Some time this May will mark the moment that Edward Nicolls left the fort and Florida. As I mentioned before, he wrote out honorable discharges for the Maroons who allied with him and the British Empire in the war of 1812. And he formalized British citizenship for their wives and children. Then he left the command of Prospect Bluff to the Maroons who lived there with instructions for them to defend their formal, but paperbound, freedom. They did so successfully for more than a year, living and dying as British subjects. Some of them, years later, would successfully assert British citizenship in the Bahamas.

As Millett makes clear, the moment Nicolls transferred command and left the fort marked the creation of the largest and strongest fugitive slave community ever constituted in North America. Until its destruction, the Prospect Bluff community beckoned to slaves across Spanish Florida, the American/Creek southeast, and as far north as Virginia.

Rename the site

In Florida, we just spent a year marking the 500th anniversary of the brief “discovery” of our state by Ponce de Leon in 1513. I found nothing objectionable in this. The commemorations were generally thoughtful. They certainly acknowledged and explored the inadvertantish genocide of the native Floridians the conquistadores found.

But let me ask you this. Who more deserves Andrew Jackson’s epithet of “some villains for rapine and plunder”? The conquistadores and Jackson himself — or the Maroons at Prospect Bluff? Who more embodies the American ideals of freedom and sacrifice we’re all supposed to love and cherish and use to differentiate ourselves from ISIS?

If we actually gave a hint of a shit about any of that stuff as a country or a state, we would not today call Prospect Bluff “The Fort Gadsden National Historic Landmark.” Put your money where your mouth is, Dennis Ross and Neil Combee. (Those are two of my freedom-loving state and Congressional representatives. They talk a lot about freedom — and evil.)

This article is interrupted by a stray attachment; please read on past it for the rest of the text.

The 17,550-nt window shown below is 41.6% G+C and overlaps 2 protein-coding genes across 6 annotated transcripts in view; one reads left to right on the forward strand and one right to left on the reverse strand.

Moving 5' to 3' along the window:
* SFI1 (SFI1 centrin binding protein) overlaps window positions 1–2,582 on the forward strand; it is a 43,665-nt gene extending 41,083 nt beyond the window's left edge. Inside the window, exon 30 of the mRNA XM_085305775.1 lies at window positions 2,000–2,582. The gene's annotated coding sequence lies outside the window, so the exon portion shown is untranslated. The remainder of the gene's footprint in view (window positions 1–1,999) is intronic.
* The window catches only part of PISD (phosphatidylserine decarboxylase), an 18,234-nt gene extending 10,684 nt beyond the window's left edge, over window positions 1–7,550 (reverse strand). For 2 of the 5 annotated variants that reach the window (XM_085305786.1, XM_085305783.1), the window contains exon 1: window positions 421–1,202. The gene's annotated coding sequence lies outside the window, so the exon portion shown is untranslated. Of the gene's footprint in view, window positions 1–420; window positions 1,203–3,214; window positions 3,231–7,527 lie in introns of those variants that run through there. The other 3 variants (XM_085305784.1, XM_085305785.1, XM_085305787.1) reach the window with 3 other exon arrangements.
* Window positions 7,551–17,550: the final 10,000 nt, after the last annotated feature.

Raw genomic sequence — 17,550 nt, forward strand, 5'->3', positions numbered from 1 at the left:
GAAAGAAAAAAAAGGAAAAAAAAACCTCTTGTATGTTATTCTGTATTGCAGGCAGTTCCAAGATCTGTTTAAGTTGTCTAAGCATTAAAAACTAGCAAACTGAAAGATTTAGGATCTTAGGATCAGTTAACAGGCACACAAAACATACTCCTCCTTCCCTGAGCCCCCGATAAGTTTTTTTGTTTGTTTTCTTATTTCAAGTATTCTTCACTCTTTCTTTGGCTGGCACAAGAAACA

Any serious commemoration of the “Negro Fort” battle/massacre will include changing the name to the “Prospect Bluff National Historic Battlefield.” It will involve treating the people who died there in service of American ideals — which were best served at that time by the British — in the same way we treat our honored war dead.

There are precious few — if any — national monuments to black American agency. As a country, we revere Martin Luther King Jr. and the heroes of the 60s civil rights movement for their restraint, not their agency. Their agency made them enemies of the state. Ask J. Edgar Hoover.

Prospect Bluff and the Seminole Wars are arguably the greatest 19th century examples of North American black agency. In specialized circles, we’re starting to remember them that way. But not in a common knowledge, national consensus way. The absence of any bicentennial state interest makes that clear. If I’ve missed something the state is planning, please let me know.

In the meantime, those of us who care about Florida history and its role in American mythology and idealism should advocate for changing the name of the historical site and rewriting the marker there. Small, achievable steps. We should choose to honor the life that Prospect Bluff radiated, not the death that Fort Gadsden marked like a dully triumphant tombstone.

The importance of honoring agency